In addition to the broader tax reform, involving taxes on consumption, there is also a discussion about several changes in income tax for individuals and businesses. The main points of the proposals are as follows:
Increase in the exemption threshold Both PEC 45/2019 and PEC 110/2019 propose an increase in the income tax exemption threshold for individuals. The idea is to reduce the tax burden on the lower-income segments of the population. PEC 45/2019 proposes an exemption threshold of up to five minimum wages, while PEC 110/2019 proposes a threshold of up to two minimum wages.
Reduction of tax rates The proposals also envision a reduction in income tax rates for individuals and businesses. The goal is to lower the tax burden for higher-income individuals and companies, ultimately enhancing the competitiveness of the Brazilian economy. PEC 45/2019 proposes a single rate of 25%, while PEC 110/2019 proposes a rate of 20%.
Elimination of deductions for medical and educational expenses PEC 45/2019 proposes the elimination of deductions for medical and educational expenses in income tax. This measure is controversial since it can directly affect families with healthcare and educational expenditures. However, the proposal includes the creation of a reimbursement system for these expenses, which could benefit lower-income families.
Elimination of presumed and arbitrated profit regimes The tax reform proposals also contemplate the elimination of the presumed and arbitrated profit regimes. Currently, these regimes are used by smaller businesses with fewer tax obligations. However, the complexity of these regimes generates additional costs for companies. The proposal is for all companies to be taxed based on actual profits, a more simplified regime.
Simplification of depreciation rules The tax reform proposals also aim to simplify the depreciation rules for company assets and assets. Currently, depreciation rules are complex and can lead to tax distortions. The idea is to make the rules simpler and fairer, reducing the complexity of the tax system.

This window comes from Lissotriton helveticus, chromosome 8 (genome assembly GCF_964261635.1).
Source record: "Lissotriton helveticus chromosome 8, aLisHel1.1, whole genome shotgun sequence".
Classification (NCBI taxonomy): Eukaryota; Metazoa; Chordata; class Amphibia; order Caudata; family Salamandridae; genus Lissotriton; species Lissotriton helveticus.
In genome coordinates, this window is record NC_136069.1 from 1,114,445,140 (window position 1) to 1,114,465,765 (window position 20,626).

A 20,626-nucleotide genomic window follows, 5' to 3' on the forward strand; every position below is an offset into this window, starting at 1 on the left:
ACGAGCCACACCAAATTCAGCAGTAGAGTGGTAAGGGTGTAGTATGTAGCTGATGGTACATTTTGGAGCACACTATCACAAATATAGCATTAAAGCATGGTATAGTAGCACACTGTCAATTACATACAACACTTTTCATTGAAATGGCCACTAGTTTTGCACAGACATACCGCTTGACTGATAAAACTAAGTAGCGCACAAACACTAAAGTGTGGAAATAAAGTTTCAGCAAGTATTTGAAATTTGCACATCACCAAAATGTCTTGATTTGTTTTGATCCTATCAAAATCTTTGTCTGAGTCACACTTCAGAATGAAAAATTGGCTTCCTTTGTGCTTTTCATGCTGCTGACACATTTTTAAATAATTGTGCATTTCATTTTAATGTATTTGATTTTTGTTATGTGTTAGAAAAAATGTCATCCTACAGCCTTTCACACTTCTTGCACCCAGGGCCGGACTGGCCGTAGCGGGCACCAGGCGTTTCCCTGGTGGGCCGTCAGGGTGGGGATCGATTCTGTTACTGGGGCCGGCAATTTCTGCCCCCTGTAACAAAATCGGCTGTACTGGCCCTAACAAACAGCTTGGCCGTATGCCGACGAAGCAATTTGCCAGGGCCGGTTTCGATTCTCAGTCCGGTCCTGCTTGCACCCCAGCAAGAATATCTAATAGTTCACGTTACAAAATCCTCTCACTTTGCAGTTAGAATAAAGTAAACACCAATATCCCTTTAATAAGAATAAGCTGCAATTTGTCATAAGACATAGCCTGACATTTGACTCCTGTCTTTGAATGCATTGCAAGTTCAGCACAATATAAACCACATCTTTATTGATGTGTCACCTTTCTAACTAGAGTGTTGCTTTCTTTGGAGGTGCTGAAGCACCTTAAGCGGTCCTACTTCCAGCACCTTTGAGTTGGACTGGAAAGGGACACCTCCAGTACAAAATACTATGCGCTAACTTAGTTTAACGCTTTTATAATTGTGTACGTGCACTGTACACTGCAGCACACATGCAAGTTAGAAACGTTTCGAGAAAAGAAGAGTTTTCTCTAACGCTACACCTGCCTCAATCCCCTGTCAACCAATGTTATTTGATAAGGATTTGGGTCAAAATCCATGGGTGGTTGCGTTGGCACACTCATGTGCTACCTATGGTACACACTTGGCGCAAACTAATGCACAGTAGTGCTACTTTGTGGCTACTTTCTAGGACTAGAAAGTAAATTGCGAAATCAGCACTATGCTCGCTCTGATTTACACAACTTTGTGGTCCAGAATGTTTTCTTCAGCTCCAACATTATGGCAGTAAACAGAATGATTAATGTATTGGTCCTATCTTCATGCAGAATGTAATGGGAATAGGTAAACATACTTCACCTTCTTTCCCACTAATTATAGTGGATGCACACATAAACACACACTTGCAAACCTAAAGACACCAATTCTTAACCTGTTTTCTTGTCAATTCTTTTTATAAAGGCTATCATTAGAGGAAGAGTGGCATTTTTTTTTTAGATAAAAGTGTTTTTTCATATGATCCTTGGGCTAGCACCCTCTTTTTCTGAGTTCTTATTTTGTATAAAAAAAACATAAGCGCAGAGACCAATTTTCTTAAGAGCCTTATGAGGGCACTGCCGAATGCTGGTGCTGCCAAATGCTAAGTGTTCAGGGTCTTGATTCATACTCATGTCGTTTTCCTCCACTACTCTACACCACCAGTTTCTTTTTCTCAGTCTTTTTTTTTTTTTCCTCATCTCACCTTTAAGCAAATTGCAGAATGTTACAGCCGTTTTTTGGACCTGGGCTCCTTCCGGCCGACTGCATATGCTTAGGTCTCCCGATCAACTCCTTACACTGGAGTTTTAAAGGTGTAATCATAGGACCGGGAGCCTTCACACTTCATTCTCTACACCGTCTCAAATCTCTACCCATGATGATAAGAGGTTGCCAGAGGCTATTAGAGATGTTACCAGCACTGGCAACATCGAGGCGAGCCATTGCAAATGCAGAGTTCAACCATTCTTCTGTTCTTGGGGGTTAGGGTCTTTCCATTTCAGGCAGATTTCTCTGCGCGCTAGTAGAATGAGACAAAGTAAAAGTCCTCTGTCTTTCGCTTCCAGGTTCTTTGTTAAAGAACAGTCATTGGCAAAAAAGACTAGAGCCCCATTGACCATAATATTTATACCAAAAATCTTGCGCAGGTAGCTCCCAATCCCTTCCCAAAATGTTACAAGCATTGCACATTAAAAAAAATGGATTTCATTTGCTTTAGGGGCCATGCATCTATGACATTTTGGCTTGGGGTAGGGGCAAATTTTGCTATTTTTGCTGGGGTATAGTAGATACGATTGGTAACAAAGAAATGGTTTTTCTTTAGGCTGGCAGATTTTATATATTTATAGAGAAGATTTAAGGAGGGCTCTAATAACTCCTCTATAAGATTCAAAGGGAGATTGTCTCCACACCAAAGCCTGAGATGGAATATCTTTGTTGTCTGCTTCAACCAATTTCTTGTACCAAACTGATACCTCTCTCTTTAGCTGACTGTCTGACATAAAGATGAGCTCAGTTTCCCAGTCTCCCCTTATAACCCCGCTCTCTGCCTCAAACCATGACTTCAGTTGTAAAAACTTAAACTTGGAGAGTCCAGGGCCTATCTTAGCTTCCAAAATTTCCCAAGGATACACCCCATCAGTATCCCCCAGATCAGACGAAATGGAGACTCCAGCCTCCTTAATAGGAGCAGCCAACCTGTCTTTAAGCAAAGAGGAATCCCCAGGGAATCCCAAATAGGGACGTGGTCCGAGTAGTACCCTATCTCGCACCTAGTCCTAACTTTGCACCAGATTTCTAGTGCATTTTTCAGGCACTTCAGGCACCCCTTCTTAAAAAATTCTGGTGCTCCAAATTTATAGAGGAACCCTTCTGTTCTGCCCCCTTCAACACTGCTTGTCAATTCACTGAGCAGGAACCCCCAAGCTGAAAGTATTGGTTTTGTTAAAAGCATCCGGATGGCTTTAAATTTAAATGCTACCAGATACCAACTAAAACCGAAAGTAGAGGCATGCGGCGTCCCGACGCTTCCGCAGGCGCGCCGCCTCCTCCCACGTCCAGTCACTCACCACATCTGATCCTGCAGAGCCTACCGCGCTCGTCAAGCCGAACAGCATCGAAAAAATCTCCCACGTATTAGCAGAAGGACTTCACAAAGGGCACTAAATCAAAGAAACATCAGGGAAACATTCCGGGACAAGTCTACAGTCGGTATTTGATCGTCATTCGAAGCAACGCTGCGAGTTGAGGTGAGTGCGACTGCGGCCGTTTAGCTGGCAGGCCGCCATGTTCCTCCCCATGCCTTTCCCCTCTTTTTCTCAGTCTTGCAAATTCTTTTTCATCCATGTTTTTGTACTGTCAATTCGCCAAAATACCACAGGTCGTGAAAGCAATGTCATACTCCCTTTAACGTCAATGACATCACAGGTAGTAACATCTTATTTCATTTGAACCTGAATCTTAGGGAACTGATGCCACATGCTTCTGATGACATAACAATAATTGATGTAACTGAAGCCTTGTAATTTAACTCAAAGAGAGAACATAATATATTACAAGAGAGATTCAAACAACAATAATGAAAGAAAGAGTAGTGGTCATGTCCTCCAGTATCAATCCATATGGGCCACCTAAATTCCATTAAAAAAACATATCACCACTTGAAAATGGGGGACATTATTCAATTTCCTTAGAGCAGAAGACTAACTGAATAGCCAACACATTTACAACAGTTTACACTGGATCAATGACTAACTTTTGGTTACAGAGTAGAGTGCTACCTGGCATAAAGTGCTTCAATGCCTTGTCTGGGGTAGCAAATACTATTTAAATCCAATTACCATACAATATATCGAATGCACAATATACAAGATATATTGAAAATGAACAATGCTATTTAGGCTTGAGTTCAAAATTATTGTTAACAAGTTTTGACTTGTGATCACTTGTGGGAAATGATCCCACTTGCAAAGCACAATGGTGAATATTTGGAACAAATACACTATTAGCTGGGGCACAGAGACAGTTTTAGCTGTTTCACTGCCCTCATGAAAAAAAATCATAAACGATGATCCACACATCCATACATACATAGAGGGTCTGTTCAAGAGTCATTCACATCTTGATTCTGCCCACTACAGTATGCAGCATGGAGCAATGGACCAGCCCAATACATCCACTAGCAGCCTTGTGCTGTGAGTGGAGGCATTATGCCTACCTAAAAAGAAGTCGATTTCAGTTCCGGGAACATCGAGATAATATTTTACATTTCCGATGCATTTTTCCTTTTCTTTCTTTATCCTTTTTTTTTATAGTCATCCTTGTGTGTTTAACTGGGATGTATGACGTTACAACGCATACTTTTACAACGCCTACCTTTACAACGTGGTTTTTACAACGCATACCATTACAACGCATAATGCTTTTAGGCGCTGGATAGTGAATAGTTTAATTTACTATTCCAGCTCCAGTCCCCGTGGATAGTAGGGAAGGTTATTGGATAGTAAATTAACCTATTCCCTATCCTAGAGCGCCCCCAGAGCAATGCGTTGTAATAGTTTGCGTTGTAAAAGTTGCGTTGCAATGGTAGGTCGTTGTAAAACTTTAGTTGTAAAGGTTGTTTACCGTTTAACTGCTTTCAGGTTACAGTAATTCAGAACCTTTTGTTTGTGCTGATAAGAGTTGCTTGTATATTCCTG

Creation of a tax on dividends PEC 110/2019 proposes the creation of a tax on dividends, which are profits distributed by companies to their shareholders. Currently, these distributed profits are tax-exempt. The proposal aims to achieve greater tax fairness, as distributed profits are a form of shareholder compensation and should be taxed similarly to salary income.
Taxing dividends is a contentious issue and is under discussion in the tax reform proposals in progress in the National Congress. Currently, profits distributed by companies to their shareholders are exempt from income tax. However, PEC 110/2019 proposes a 20% tax on dividends.
The idea behind taxing dividends is to achieve greater tax fairness. Distributed profits are a form of shareholder compensation and should be taxed similarly to salaries. Additionally, taxing dividends could generate more revenue for the government, which could be used in areas such as healthcare, education, and infrastructure.
It is important to note that taxing dividends is not a novelty in other countries. In most developed countries, dividends are already subject to taxation, often at higher rates than those proposed in Brazil. Taxing dividends is seen as a way to make the tax system fairer and more balanced, as wealthier shareholders are the primary beneficiaries of the current exemption in Brazil.
PEC 110/2019 proposes a 20% tax on dividends distributed by companies. However, there are discussions about how the taxation would be implemented and what the impacts would be on companies and the overall economy. Some criticisms of the proposal include:
Harm to companies Taxing dividends could reduce the profits distributed by companies to their shareholders, potentially affecting investor interest in participating in companies. This could have negative impacts on the economy as a whole, as companies need investments to grow and create jobs.
Double taxation Taxing dividends also faces criticism regarding double taxation. This is because, in many cases, companies already pay taxes on profits before distributing them to shareholders. Therefore, taxing dividends would be a form of cascading taxation, which could harm the economy and investor interest.
Alternatives to taxing dividends Some argue that there are alternatives to taxing dividends that could achieve greater tax fairness. For example, PEC 45/2019 proposes the creation of the Goods and Services Tax (GST), which would unify various consumption taxes. This change could reduce the tax burden on companies and generate more revenue for the government, which could be used for investments in areas such as healthcare and education.
It is worth noting that this proposal still needs to be discussed and approved by the National Congress to take effect. Furthermore, there is the possibility that some changes may be made during the legislative process.